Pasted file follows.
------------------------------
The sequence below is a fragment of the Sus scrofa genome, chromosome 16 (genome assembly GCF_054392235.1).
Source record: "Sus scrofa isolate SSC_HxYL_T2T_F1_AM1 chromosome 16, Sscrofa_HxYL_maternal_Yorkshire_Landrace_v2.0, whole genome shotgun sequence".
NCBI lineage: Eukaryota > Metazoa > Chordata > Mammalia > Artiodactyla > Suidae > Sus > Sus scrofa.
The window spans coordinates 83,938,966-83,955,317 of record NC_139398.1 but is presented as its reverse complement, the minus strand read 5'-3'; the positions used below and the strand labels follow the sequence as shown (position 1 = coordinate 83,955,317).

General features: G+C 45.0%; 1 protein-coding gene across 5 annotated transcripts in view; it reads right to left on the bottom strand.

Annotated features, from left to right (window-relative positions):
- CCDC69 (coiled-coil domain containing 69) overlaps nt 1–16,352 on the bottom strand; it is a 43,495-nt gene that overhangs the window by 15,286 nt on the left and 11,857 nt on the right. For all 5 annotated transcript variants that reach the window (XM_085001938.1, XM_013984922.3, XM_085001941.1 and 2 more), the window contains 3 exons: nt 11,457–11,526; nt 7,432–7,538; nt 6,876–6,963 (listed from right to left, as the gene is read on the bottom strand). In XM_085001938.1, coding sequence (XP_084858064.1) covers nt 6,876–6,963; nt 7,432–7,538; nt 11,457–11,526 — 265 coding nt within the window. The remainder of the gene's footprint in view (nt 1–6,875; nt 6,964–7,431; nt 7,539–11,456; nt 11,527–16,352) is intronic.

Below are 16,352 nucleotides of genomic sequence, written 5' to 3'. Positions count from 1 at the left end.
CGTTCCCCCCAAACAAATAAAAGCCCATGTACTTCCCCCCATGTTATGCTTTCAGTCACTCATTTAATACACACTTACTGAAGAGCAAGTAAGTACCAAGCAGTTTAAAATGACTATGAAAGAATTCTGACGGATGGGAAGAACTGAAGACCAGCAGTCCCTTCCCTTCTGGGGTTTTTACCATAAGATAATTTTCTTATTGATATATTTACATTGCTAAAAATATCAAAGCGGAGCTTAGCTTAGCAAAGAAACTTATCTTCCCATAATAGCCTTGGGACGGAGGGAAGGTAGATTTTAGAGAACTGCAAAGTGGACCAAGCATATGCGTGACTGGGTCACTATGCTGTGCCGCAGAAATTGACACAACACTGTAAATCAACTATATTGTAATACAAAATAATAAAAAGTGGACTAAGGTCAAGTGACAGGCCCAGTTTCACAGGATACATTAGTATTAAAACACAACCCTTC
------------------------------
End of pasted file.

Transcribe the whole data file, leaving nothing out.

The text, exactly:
The sequence below is a fragment of the Sus scrofa genome, chromosome 16 (genome assembly GCF_054392235.1).
Source record: "Sus scrofa isolate SSC_HxYL_T2T_F1_AM1 chromosome 16, Sscrofa_HxYL_maternal_Yorkshire_Landrace_v2.0, whole genome shotgun sequence".
NCBI lineage: Eukaryota > Metazoa > Chordata > Mammalia > Artiodactyla > Suidae > Sus > Sus scrofa.
The window spans coordinates 83,938,966-83,955,317 of record NC_139398.1 but is presented as its reverse complement, the minus strand read 5'-3'; the positions used below and the strand labels follow the sequence as shown (position 1 = coordinate 83,955,317).

General features: G+C 45.0%; 1 protein-coding gene across 5 annotated transcripts in view; it reads right to left on the bottom strand.

Annotated features, from left to right (window-relative positions):
- CCDC69 (coiled-coil domain containing 69) overlaps nt 1–16,352 on the bottom strand; it is a 43,495-nt gene that overhangs the window by 15,286 nt on the left and 11,857 nt on the right. For all 5 annotated transcript variants that reach the window (XM_085001938.1, XM_013984922.3, XM_085001941.1 and 2 more), the window contains 3 exons: nt 11,457–11,526; nt 7,432–7,538; nt 6,876–6,963 (listed from right to left, as the gene is read on the bottom strand). In XM_085001938.1, coding sequence (XP_084858064.1) covers nt 6,876–6,963; nt 7,432–7,538; nt 11,457–11,526 — 265 coding nt within the window. The remainder of the gene's footprint in view (nt 1–6,875; nt 6,964–7,431; nt 7,539–11,456; nt 11,527–16,352) is intronic.

Below are 16,352 nucleotides of genomic sequence, written 5' to 3'. Positions count from 1 at the left end.
CGTTCCCCCCAAACAAATAAAAGCCCATGTACTTCCCCCCATGTTATGCTTTCAGTCACTCATTTAATACACACTTACTGAAGAGCAAGTAAGTACCAAGCAGTTTAAAATGACTATGAAAGAATTCTGACGGATGGGAAGAACTGAAGACCAGCAGTCCCTTCCCTTCTGGGGTTTTTACCATAAGATAATTTTCTTATTGATATATTTACATTGCTAAAAATATCAAAGCGGAGCTTAGCTTAGCAAAGAAACTTATCTTCCCATAATAGCCTTGGGACGGAGGGAAGGTAGATTTTAGAGAACTGCAAAGTGGACCAAGCATATGCGTGACTGGGTCACTATGCTGTGCCGCAGAAATTGACACAACACTGTAAATCAACTATATTGTAATACAAAATAATAAAAAGTGGACTAAGGTCAAGTGACAGGCCCAGTTTCACAGGATACATTAGTATTAAAACACAACCCTTC